If you are wondering why I have been writing so few posts lately, it is because there is less to say that I haven’t already said, and less new data available from which to learn something new. I once wrote about how Medicaid beneficiaries and expenditures varied by state each year, but the Centers for Medicare and Medicaid shut down their Datamart after 2011, when only 45 states reported.
I recently found some 2012 data on their site, but with only 39 states reporting. How can one compare with the national average, when that national average doesn’t include Texas and Florida? How can one compare New York with adjacent states when that doesn’t include Massachusetts? Meanwhile, I’m still waiting for the U.S. Census Bureau to release FY 2014 state and local government finance data, which usually comes out in September.
And now Room Eight, where I started posting originally before starting this alternate blog, is shutting down, supposedly in part due to legal threats.
I wonder if this is all something to be paranoid about.
Maybe there will be a bipartisan decision to stop collecting vital statistics to cover up the rising death rate and falling life expectancy. Don’t allow anyone to see that everyone else born after 1957 or so is dying so much sooner too. Or to fudge the data, the way everything else has been fudged and falsified in the Generation Greed era.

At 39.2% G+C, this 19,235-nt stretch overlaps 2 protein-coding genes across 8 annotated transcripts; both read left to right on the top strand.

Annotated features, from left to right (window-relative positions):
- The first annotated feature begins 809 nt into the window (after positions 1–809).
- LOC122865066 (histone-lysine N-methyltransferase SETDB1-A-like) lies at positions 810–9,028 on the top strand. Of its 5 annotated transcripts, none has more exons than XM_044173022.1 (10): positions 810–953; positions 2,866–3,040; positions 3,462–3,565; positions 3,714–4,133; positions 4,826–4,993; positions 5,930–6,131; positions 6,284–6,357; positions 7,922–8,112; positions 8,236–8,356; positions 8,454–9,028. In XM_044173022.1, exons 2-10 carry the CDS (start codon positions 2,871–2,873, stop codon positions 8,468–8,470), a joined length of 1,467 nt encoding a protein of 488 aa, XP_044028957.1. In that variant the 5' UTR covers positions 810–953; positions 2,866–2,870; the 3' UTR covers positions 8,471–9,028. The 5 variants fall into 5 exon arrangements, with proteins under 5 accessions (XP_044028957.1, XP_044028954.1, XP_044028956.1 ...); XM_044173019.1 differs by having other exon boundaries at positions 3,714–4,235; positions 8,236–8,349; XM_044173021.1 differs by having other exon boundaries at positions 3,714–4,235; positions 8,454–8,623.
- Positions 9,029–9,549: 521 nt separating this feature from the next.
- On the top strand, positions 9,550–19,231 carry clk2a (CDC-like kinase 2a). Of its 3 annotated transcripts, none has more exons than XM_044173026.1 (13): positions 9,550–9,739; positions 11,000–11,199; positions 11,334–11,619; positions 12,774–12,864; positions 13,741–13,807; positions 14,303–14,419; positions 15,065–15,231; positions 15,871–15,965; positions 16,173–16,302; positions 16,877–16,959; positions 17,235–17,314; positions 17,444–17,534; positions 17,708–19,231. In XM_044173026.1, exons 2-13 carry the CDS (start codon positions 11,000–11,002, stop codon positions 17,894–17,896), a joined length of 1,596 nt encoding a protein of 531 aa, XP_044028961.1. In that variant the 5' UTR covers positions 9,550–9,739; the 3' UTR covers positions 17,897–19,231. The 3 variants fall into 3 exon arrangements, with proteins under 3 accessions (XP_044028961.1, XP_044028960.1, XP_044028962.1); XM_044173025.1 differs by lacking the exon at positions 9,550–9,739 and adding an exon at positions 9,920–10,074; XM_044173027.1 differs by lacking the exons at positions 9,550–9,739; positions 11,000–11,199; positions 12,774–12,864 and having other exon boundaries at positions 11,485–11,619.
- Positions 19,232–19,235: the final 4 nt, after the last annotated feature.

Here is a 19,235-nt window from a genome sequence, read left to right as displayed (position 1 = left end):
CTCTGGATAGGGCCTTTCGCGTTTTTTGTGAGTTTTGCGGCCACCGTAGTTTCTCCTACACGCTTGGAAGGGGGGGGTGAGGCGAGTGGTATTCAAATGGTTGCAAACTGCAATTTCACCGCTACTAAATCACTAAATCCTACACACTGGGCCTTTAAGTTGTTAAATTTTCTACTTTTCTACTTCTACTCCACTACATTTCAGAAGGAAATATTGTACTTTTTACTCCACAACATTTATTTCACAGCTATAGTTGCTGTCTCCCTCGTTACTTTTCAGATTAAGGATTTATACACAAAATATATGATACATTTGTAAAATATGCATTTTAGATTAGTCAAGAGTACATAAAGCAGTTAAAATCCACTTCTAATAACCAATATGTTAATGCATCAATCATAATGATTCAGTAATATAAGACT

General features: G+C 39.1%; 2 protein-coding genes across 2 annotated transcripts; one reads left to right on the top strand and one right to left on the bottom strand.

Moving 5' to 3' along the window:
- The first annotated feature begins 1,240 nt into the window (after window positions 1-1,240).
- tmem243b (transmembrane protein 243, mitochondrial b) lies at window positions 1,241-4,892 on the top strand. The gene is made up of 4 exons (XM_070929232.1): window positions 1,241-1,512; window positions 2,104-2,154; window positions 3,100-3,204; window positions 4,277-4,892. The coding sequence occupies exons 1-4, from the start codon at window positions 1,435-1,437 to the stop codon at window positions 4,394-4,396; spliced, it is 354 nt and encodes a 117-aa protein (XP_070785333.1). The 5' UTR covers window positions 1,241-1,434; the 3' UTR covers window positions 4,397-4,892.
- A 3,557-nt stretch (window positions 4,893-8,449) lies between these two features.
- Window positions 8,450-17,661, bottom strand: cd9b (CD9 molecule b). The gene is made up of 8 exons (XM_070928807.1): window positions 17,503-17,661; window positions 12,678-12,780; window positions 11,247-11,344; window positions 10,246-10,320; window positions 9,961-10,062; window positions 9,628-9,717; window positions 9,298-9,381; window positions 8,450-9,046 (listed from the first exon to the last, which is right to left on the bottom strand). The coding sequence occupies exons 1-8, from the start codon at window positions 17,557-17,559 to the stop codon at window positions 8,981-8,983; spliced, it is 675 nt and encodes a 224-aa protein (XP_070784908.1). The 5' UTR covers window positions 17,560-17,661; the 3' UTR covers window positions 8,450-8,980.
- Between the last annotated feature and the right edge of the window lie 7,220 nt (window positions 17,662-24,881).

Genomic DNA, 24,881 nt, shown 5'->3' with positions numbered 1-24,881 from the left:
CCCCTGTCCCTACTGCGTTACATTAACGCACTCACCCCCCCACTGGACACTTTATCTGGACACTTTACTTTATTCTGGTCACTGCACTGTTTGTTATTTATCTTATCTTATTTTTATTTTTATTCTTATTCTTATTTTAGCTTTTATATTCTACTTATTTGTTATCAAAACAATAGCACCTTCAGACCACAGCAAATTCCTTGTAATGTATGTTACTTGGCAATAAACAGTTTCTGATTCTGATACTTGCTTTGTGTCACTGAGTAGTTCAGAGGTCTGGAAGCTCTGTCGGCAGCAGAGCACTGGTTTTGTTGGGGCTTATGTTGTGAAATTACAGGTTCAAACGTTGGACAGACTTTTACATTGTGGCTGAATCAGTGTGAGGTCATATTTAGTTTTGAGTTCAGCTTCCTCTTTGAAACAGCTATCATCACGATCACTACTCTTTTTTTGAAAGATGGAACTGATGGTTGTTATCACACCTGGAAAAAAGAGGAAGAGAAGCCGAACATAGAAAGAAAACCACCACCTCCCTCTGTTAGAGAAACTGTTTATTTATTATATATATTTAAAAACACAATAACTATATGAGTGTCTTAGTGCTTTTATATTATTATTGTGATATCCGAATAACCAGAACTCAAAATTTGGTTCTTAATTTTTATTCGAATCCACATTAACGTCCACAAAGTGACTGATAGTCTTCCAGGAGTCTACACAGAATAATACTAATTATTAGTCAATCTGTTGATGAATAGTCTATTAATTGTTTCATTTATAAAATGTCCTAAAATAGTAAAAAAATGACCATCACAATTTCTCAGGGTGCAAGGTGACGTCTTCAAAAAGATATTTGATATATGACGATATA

Maybe the Republicans will finally de-fund the American Community Survey, so there is no evidence that most people are being paid less generation-by-generation. And simply deny that it is happening.
Maybe the Democrats will get rid of the Governments Division of the U.S. Census Bureau, so no one can see state and local government taxes rising as services are cut – all to pay for the debts, pension increases, inadequate pension funding and inadequate infrastructure investment of the Generation Greed era.
Maybe “Say on Pay” will go away, so shareholders can’t find out how much their ownership of the company is being diluted as those who serve on each other’s boards award more and more shares to each other.
Maybe they’ll get rid of the National Weather Service, so there will be no evidence the climate is changing.
After a campaign in which candidates managed to avoid talking about the situation Americans face, it may not be so crazy to think that those who benefit from the “rigged system” might prefer that many facts not be made available at all. And that with the public preference for being told what one wishes to hear, that they can get away with it.